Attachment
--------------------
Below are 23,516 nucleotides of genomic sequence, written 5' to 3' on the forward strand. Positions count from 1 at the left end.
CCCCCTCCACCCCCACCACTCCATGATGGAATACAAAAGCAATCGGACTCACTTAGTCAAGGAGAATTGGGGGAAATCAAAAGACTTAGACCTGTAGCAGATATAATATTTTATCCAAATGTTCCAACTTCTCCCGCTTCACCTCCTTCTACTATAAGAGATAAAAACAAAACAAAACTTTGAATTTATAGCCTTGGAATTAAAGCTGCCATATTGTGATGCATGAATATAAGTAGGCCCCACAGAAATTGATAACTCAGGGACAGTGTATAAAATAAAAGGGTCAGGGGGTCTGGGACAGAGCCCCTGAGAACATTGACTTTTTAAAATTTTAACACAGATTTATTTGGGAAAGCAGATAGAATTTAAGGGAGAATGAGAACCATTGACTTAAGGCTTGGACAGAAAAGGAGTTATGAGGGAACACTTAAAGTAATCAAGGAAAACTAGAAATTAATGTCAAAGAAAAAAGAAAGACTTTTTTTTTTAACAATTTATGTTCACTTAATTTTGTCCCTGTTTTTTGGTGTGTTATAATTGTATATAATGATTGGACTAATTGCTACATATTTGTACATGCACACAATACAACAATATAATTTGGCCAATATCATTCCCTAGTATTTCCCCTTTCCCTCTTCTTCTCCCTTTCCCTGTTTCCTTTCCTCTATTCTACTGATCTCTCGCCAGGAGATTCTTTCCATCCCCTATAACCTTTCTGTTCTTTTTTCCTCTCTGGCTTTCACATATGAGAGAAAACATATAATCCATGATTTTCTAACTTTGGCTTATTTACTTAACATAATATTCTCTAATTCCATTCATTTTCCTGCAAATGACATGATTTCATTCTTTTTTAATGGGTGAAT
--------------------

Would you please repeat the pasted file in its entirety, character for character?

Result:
Below are 23,516 nucleotides of genomic sequence, written 5' to 3' on the forward strand. Positions count from 1 at the left end.
CCCCCTCCACCCCCACCACTCCATGATGGAATACAAAAGCAATCGGACTCACTTAGTCAAGGAGAATTGGGGGAAATCAAAAGACTTAGACCTGTAGCAGATATAATATTTTATCCAAATGTTCCAACTTCTCCCGCTTCACCTCCTTCTACTATAAGAGATAAAAACAAAACAAAACTTTGAATTTATAGCCTTGGAATTAAAGCTGCCATATTGTGATGCATGAATATAAGTAGGCCCCACAGAAATTGATAACTCAGGGACAGTGTATAAAATAAAAGGGTCAGGGGGTCTGGGACAGAGCCCCTGAGAACATTGACTTTTTAAAATTTTAACACAGATTTATTTGGGAAAGCAGATAGAATTTAAGGGAGAATGAGAACCATTGACTTAAGGCTTGGACAGAAAAGGAGTTATGAGGGAACACTTAAAGTAATCAAGGAAAACTAGAAATTAATGTCAAAGAAAAAAGAAAGACTTTTTTTTTTAACAATTTATGTTCACTTAATTTTGTCCCTGTTTTTTGGTGTGTTATAATTGTATATAATGATTGGACTAATTGCTACATATTTGTACATGCACACAATACAACAATATAATTTGGCCAATATCATTCCCTAGTATTTCCCCTTTCCCTCTTCTTCTCCCTTTCCCTGTTTCCTTTCCTCTATTCTACTGATCTCTCGCCAGGAGATTCTTTCCATCCCCTATAACCTTTCTGTTCTTTTTTCCTCTCTGGCTTTCACATATGAGAGAAAACATATAATCCATGATTTTCTAACTTTGGCTTATTTACTTAACATAATATTCTCTAATTCCATTCATTTTCCTGCAAATGACATGATTTCATTCTTTTTTAATGGGTGAAT